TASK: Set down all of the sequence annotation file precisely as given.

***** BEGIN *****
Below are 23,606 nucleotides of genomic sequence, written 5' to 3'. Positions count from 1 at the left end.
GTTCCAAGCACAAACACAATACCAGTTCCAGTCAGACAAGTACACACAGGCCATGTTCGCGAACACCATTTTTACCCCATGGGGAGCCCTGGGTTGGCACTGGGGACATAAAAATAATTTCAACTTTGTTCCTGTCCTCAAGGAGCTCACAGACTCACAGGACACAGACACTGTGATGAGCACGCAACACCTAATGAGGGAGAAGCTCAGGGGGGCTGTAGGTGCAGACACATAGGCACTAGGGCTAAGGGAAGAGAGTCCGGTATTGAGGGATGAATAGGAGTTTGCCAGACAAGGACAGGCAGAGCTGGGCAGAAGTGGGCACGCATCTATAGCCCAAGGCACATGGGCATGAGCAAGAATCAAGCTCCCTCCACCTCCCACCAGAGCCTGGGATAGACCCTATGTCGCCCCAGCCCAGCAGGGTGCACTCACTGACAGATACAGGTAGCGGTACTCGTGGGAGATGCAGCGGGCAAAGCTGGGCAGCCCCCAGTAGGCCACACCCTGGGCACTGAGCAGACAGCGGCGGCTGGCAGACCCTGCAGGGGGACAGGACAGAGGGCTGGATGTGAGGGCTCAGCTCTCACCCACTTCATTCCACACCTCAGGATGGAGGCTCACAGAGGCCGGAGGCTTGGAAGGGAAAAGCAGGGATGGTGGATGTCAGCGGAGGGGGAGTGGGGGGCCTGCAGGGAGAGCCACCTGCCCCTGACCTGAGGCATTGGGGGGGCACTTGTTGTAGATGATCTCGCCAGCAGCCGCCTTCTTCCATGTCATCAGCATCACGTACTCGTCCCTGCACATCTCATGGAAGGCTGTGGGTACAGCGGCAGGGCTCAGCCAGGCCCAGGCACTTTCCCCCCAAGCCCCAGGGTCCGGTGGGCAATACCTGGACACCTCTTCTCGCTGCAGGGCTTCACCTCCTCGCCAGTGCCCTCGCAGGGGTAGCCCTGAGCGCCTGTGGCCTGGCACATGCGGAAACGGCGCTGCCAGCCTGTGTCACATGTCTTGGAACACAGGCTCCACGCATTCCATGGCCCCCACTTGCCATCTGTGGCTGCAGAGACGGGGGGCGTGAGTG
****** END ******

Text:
Below are 23,606 nucleotides of genomic sequence, written 5' to 3'. Positions count from 1 at the left end.
GTTCCAAGCACAAACACAATACCAGTTCCAGTCAGACAAGTACACACAGGCCATGTTCGCGAACACCATTTTTACCCCATGGGGAGCCCTGGGTTGGCACTGGGGACATAAAAATAATTTCAACTTTGTTCCTGTCCTCAAGGAGCTCACAGACTCACAGGACACAGACACTGTGATGAGCACGCAACACCTAATGAGGGAGAAGCTCAGGGGGGCTGTAGGTGCAGACACATAGGCACTAGGGCTAAGGGAAGAGAGTCCGGTATTGAGGGATGAATAGGAGTTTGCCAGACAAGGACAGGCAGAGCTGGGCAGAAGTGGGCACGCATCTATAGCCCAAGGCACATGGGCATGAGCAAGAATCAAGCTCCCTCCACCTCCCACCAGAGCCTGGGATAGACCCTATGTCGCCCCAGCCCAGCAGGGTGCACTCACTGACAGATACAGGTAGCGGTACTCGTGGGAGATGCAGCGGGCAAAGCTGGGCAGCCCCCAGTAGGCCACACCCTGGGCACTGAGCAGACAGCGGCGGCTGGCAGACCCTGCAGGGGGACAGGACAGAGGGCTGGATGTGAGGGCTCAGCTCTCACCCACTTCATTCCACACCTCAGGATGGAGGCTCACAGAGGCCGGAGGCTTGGAAGGGAAAAGCAGGGATGGTGGATGTCAGCGGAGGGGGAGTGGGGGGCCTGCAGGGAGAGCCACCTGCCCCTGACCTGAGGCATTGGGGGGGCACTTGTTGTAGATGATCTCGCCAGCAGCCGCCTTCTTCCATGTCATCAGCATCACGTACTCGTCCCTGCACATCTCATGGAAGGCTGTGGGTACAGCGGCAGGGCTCAGCCAGGCCCAGGCACTTTCCCCCCAAGCCCCAGGGTCCGGTGGGCAATACCTGGACACCTCTTCTCGCTGCAGGGCTTCACCTCCTCGCCAGTGCCCTCGCAGGGGTAGCCCTGAGCGCCTGTGGCCTGGCACATGCGGAAACGGCGCTGCCAGCCTGTGTCACATGTCTTGGAACACAGGCTCCACGCATTCCATGGCCCCCACTTGCCATCTGTGGCTGCAGAGACGGGGGGCGTGAGTG